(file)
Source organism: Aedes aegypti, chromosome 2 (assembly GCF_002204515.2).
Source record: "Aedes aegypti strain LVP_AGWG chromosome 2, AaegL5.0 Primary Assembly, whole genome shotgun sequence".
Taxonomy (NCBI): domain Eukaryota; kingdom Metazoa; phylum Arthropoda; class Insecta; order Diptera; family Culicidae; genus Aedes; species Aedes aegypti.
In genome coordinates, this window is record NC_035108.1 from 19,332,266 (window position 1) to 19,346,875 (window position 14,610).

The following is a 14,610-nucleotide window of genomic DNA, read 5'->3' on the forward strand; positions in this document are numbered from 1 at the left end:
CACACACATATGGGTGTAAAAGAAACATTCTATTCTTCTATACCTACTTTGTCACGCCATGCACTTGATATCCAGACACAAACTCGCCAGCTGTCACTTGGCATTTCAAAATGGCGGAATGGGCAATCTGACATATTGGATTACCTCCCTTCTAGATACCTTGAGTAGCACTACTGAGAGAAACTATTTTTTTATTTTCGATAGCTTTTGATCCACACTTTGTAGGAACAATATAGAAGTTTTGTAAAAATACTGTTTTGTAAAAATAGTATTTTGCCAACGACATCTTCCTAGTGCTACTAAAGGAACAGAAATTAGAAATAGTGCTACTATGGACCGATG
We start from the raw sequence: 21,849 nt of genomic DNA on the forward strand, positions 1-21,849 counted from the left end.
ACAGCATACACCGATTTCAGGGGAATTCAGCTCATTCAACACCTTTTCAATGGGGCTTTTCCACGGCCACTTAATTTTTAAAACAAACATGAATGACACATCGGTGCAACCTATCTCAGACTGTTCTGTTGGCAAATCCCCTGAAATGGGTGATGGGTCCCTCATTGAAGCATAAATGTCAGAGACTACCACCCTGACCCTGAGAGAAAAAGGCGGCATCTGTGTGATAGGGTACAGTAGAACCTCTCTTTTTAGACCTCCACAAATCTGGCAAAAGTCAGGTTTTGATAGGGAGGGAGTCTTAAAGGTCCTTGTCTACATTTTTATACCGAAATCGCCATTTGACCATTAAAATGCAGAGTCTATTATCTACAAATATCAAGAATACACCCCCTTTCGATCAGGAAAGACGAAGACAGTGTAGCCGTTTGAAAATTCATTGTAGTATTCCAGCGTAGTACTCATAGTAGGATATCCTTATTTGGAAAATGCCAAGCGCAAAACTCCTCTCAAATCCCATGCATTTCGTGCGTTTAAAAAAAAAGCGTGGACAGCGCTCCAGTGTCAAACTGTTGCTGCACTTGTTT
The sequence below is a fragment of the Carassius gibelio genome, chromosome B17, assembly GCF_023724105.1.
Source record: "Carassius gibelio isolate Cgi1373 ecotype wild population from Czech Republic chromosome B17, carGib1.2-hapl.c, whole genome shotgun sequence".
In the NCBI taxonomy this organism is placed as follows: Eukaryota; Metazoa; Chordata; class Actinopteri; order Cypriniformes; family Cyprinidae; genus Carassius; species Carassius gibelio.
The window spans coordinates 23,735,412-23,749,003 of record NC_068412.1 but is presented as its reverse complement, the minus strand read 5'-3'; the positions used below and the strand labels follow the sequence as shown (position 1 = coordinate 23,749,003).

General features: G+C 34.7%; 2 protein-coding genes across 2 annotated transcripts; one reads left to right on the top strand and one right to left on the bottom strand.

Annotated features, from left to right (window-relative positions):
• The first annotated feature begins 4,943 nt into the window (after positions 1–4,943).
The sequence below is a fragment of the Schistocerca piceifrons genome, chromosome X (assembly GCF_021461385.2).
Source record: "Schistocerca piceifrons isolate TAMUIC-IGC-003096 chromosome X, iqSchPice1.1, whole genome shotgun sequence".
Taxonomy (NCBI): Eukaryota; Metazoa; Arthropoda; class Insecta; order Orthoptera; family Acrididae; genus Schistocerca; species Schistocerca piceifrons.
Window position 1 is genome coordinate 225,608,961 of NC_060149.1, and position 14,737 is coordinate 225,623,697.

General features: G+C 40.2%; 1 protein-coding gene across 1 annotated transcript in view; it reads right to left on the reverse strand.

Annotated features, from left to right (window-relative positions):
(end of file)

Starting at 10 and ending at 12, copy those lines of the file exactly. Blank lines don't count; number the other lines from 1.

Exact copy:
Source record: "Carassius gibelio isolate Cgi1373 ecotype wild population from Czech Republic chromosome B17, carGib1.2-hapl.c, whole genome shotgun sequence".
In the NCBI taxonomy this organism is placed as follows: Eukaryota; Metazoa; Chordata; class Actinopteri; order Cypriniformes; family Cyprinidae; genus Carassius; species Carassius gibelio.
The window spans coordinates 23,735,412-23,749,003 of record NC_068412.1 but is presented as its reverse complement, the minus strand read 5'-3'; the positions used below and the strand labels follow the sequence as shown (position 1 = coordinate 23,749,003).